Severity: Critical Alert

Transportation: Authorities in New Mexico, US, extend existing coronavirus-related travel and business restrictions through Aug. 28.

  • Alert Begins: 31 Jul 2020 11:05 PM UTC
  • Alert Expires: 28 Aug 2020 11:59 PM UTC
  • Incident: COVID-19 restrictions
  • Location(s): New Mexico (map)
  • Time Frame: Indefinite
  • Impact: Travel and business disruptions

Authorities in New Mexico have extended the state's existing coronavirus (COVID-19)-related travel and business restrictions until Aug. 28. All restrictions currently in force remain unaltered for the duration of the extension. Additionally, all persons in New Mexico must wear protective face coverings whenever in public.

Nevertheless, numerous businesses and facilities, including gyms, retail stores, houses of worship, and personal care services, have been allowed to reopen in New Mexico, albeit under certain capacity limitations and other operating restrictions. Mass gatherings remain prohibited. Essential businesses, including grocery stores, pharmacies, banks, and those in the security, critical manufacturing, transport, and healthcare sectors, have not been subject to closures; however, social distancing mandates and capacity limitations still apply to such establishments. Recreational facilities, such as movie theaters, museums, and amusement parks, remain closed. Only New Mexico residents are allowed to visit state parks in the state; authorities are requiring park visitors to show proper identification. All travelers entering New Mexico from any other US state or from foreign countries must self-quarantine for 14 days upon arrival.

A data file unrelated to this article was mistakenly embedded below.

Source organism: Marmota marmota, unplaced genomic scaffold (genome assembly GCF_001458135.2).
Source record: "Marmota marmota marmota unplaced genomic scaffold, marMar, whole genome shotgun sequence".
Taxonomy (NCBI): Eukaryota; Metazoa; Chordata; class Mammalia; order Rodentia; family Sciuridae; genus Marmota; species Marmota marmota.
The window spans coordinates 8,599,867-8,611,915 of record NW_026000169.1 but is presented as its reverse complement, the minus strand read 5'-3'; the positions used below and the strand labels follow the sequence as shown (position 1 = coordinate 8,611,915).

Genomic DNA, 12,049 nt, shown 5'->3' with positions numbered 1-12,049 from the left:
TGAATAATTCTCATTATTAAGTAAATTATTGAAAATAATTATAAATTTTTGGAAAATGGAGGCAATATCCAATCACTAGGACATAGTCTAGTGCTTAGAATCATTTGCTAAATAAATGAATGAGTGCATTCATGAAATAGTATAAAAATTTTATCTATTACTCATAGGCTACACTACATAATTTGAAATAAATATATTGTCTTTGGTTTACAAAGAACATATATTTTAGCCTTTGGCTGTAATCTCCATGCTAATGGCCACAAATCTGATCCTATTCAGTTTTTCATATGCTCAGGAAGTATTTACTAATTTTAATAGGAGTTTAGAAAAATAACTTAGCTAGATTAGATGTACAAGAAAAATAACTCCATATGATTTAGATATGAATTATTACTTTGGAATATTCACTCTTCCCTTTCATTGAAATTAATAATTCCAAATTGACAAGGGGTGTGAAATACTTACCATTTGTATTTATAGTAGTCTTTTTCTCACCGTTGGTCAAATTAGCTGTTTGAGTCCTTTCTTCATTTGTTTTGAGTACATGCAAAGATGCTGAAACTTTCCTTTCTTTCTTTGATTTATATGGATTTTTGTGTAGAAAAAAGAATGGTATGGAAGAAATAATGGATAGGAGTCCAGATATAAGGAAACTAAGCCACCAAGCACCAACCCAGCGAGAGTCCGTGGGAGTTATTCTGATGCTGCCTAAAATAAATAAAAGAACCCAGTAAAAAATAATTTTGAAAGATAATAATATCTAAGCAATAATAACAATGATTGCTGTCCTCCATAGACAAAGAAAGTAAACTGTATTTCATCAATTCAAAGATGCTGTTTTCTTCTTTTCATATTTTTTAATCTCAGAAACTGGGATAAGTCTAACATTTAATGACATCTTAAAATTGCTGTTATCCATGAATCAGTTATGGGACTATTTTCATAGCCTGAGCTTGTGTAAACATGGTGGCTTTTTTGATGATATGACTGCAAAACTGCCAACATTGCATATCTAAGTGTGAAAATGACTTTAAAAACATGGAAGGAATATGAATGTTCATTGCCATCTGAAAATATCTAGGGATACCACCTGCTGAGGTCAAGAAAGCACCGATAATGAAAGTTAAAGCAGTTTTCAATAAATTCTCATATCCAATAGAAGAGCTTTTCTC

Transport and business disruptions will likely persist for the duration of the restrictions. Authorities could reimpose, extend, further ease, or otherwise amend any restrictions with little-to-no notice depending on disease activity over the coming weeks.

Emphasize basic health precautions, especially frequent handwashing with soap and water, or an alcohol-based hand sanitizer if soap and water are unavailable. Practice good coughing/sneezing etiquette (i.e., covering coughs and sneezes with a disposable tissue, maintaining distance from others, and washing hands). There is no evidence that the influenza vaccine, antibiotics, or antiviral medications will prevent this disease, highlighting the importance of diligent basic health precautions.

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